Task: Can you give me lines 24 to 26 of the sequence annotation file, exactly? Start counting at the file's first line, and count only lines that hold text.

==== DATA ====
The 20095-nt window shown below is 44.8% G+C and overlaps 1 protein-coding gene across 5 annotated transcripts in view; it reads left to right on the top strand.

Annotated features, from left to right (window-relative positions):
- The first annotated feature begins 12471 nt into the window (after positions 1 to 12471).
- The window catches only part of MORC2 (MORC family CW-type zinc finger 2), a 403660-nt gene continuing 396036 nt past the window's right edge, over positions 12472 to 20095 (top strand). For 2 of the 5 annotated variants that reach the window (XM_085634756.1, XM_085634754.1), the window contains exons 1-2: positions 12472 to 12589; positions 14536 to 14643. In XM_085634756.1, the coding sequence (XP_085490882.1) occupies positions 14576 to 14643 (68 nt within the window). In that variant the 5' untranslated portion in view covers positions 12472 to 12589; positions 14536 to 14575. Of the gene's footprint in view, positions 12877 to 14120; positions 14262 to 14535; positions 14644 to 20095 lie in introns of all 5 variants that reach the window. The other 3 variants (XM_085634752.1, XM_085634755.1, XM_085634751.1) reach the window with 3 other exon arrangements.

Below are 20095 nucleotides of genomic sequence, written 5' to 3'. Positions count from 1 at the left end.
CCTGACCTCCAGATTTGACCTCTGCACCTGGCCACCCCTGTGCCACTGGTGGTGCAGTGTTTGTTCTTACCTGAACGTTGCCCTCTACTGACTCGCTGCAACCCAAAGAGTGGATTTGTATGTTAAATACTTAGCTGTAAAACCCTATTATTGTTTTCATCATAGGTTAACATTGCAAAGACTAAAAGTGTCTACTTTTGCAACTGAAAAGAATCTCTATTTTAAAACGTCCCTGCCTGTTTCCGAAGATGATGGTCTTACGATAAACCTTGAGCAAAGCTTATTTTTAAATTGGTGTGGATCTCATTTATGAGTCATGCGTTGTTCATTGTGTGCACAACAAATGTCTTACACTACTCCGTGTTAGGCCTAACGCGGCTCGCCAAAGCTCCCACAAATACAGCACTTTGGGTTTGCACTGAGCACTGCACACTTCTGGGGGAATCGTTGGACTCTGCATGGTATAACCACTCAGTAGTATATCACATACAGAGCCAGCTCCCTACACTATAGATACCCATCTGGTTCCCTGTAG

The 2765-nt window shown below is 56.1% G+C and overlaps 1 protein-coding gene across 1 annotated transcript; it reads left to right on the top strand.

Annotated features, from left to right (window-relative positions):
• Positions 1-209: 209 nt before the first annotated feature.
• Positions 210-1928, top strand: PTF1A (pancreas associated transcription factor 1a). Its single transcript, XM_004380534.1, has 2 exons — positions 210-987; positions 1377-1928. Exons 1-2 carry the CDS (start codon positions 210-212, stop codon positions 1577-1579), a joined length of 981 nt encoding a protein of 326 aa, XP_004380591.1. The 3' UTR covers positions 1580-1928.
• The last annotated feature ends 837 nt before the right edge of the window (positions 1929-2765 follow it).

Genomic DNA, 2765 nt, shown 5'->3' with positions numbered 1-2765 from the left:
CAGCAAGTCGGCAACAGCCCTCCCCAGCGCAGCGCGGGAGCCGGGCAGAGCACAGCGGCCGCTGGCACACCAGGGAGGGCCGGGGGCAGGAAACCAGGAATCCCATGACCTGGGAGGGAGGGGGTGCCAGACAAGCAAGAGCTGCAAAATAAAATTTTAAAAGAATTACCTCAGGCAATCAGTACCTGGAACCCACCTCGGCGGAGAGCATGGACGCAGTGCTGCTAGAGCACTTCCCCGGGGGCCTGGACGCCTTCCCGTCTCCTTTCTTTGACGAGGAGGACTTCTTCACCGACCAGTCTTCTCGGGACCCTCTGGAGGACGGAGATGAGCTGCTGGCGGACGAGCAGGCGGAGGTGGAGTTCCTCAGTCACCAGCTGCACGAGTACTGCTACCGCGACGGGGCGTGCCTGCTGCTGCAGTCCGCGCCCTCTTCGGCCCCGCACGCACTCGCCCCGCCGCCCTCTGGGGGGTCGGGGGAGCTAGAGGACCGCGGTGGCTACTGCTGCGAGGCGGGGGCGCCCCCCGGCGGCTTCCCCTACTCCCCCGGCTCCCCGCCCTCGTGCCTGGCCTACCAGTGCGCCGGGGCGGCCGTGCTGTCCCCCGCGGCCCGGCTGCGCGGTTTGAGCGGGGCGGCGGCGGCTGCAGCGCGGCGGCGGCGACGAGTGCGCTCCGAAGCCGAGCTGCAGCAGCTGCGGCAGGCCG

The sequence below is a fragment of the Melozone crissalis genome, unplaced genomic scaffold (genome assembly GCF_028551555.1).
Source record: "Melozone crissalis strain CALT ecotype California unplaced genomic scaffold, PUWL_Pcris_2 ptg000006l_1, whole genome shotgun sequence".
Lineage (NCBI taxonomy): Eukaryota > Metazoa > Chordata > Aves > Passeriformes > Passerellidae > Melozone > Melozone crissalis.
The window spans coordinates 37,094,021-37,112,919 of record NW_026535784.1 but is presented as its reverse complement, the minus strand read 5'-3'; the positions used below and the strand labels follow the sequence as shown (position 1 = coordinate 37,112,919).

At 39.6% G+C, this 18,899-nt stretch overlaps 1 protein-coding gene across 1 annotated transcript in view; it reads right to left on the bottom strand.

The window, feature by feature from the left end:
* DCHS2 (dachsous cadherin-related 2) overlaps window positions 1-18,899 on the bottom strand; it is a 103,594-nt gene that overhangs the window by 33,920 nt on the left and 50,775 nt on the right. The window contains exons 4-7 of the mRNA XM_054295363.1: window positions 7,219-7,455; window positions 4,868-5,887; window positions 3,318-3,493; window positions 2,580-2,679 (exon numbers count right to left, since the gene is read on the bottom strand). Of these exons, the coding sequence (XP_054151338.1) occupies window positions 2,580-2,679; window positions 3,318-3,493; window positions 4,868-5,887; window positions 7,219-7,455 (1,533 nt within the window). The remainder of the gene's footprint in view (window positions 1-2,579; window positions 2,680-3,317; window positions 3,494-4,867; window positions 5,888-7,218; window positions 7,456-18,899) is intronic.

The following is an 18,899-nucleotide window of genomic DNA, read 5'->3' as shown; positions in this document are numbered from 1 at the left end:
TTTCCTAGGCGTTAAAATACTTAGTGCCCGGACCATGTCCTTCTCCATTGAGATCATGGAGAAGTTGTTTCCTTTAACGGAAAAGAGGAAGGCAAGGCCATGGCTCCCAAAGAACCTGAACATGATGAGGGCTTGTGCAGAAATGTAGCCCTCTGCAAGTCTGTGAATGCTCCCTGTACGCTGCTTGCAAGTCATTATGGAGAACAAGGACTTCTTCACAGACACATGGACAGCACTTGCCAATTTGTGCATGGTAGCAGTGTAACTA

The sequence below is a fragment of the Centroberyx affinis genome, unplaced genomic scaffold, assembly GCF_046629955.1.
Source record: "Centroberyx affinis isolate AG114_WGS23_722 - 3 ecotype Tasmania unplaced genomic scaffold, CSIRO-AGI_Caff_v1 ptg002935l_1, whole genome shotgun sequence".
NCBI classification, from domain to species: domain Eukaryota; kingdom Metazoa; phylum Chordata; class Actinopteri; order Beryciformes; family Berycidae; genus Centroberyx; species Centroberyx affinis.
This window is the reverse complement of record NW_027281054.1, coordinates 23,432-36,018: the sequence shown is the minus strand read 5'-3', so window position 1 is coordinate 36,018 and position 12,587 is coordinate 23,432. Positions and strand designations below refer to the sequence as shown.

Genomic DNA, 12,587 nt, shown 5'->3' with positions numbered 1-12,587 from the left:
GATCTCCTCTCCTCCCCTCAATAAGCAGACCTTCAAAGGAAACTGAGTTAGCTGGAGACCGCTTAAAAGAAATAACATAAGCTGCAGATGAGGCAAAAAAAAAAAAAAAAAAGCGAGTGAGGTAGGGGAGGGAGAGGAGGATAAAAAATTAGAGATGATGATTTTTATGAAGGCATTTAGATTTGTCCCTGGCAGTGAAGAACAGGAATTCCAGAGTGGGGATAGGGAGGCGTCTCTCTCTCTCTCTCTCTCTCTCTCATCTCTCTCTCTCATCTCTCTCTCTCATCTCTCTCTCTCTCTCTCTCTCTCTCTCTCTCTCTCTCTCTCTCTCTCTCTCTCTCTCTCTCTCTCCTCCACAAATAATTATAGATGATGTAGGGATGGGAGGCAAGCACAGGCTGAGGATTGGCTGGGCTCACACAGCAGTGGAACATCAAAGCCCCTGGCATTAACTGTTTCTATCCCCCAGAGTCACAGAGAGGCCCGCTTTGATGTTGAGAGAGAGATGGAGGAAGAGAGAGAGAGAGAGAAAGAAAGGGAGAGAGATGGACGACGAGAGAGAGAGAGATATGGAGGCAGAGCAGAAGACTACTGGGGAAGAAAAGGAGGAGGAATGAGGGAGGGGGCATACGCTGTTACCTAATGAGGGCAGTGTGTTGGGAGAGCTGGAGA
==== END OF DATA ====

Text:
Source record: "Centroberyx affinis isolate AG114_WGS23_722 - 3 ecotype Tasmania unplaced genomic scaffold, CSIRO-AGI_Caff_v1 ptg002935l_1, whole genome shotgun sequence".
NCBI classification, from domain to species: domain Eukaryota; kingdom Metazoa; phylum Chordata; class Actinopteri; order Beryciformes; family Berycidae; genus Centroberyx; species Centroberyx affinis.
This window is the reverse complement of record NW_027281054.1, coordinates 23,432-36,018: the sequence shown is the minus strand read 5'-3', so window position 1 is coordinate 36,018 and position 12,587 is coordinate 23,432. Positions and strand designations below refer to the sequence as shown.